karla’s gypsy photo fund

June 22nd, 2009

Ever think about sponsoring an artists?

Just putting it out there… I plan on taking an uberific amount of photos during my travels. This of course requires memory cards, film, lens rental, etc. not to mention transportation and nourishment for the starving artist. Anyone willing to donate to the cause will receive some sort of photographic goodie from me… a.k.a. thank you gift to show my undying gratitude. xoxo
merci ~K





Who knows, I might even start updating my blog.

golden hour at the summer palace

October 22nd, 2008

 

Tian’anmen Guangchang

October 21st, 2008

View of Tiananmen Square from the top of Tiananmen Gate.

View of Tiananmen Square from the top of Tiananmen Gate.

The Monument to the People's Heroes.

The Monument to the Peoples Heroes.

The Monument to the People’s Heroes.

The Tianamen Gate (Gate of Heavenly Peace); entrance the Forbidden City

The Tianamen Gate (Gate of Heavenly Peace); entrance to the Forbidden City.

Mao Zedong proclaimed the People's Republic of China here on 1 October 1949.

Guijie Street

October 21st, 2008
Tonight’s adventure was to a place known as Ghost Street because the restaurants are open 24 hours. We hopped a bus heading in the direction of our desired location. When a map is posted at the bus stop then it is fairly easy to navigate the city, when there is no such map present well then it’s pretty much a gamble since I haven’t figured out how to read Chinese… not that I haven’t tried. Tonight was such a night. Not far from where we had hoped to get off, the bus made a sharp right and careened onto the freeway! So a couple of miles beyond our destination we finally got off of the bus to find that we we not too far from the Lama Temple which was not too far off from where we had intended to go. Basically a decent walk, but not irreparable. After a few laughs and a heafty stroll we found ourselves on the street we had wanted, easily spotted by its dusting of red lanterns. Needless to say, Ghost St. was a treat for me with my wide angle lens.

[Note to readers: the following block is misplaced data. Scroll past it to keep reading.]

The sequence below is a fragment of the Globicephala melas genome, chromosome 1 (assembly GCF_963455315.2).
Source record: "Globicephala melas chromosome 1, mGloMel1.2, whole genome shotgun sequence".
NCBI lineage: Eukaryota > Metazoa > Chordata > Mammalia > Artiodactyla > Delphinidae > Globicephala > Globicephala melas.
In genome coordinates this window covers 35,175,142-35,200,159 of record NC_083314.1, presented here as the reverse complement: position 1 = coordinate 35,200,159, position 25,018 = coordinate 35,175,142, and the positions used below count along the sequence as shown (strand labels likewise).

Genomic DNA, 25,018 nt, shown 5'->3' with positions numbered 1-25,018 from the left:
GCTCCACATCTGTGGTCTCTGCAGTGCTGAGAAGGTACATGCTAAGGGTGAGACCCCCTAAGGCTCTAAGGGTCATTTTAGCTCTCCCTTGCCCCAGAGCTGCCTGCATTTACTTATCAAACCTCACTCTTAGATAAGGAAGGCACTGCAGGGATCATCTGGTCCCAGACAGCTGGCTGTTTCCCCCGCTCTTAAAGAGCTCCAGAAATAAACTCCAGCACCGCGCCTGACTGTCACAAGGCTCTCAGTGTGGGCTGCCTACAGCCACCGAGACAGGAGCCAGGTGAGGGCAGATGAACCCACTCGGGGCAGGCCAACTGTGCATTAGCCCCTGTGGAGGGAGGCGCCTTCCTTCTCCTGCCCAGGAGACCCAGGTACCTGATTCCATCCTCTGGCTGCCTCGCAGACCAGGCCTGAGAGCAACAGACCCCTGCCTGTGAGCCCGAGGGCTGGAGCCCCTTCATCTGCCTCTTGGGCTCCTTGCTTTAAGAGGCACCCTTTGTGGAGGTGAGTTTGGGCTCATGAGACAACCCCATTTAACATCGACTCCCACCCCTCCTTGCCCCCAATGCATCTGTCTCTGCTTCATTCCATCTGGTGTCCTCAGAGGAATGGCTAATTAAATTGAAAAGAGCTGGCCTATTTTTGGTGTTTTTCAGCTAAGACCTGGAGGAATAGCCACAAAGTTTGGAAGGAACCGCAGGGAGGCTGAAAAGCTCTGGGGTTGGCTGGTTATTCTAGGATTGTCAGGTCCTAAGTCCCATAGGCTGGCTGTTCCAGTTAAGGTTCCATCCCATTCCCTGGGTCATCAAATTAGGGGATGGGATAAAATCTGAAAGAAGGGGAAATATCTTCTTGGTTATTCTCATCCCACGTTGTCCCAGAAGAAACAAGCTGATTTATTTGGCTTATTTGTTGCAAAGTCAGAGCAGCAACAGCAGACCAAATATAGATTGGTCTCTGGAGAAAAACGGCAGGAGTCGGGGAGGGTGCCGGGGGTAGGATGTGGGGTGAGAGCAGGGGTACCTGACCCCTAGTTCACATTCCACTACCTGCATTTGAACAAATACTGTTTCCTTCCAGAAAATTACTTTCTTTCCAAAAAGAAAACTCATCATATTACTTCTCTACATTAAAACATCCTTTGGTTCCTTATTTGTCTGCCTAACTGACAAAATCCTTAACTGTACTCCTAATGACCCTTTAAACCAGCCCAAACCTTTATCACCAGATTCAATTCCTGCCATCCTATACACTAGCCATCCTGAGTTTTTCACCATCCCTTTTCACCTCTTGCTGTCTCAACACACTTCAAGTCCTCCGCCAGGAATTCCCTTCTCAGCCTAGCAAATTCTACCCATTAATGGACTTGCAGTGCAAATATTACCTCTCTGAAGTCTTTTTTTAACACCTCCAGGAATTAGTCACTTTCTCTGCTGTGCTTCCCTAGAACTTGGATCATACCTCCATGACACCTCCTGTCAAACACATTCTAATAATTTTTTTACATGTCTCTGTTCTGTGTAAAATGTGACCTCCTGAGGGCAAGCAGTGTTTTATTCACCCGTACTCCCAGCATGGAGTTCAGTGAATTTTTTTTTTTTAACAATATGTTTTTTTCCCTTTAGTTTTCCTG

Franck had written the name of a fondue restaurant down on a post-it in a decent but fairly infantile attempt at calligraphy, the simplest characters being the most defined.  It was a suficient rendering because in wandering under the canopy of red lanterns we were able to locate the restaurant we wanted by comparing our post-it to each marquee.
After a short wait, we were seated at a small table that had a huge hole in it, in the middle of a crowded room. The waiter came to our table and after realizing our Chinese was limited he rushed off and sent over a girl who spoke some English. We ordered 3 different broths, an assortment of things to toss into the soup and a couple of Chinese beers. After ordering our food Franck laughed and said that I had a look of fear on my face. It was definitely a new experience for me. Albeit overwhelming, the meal was amazing. I liked the spicy broth the best after adding slices of beef, spinach, bamboo (aka panda food) and prawns… which arrived at the table in their entirety!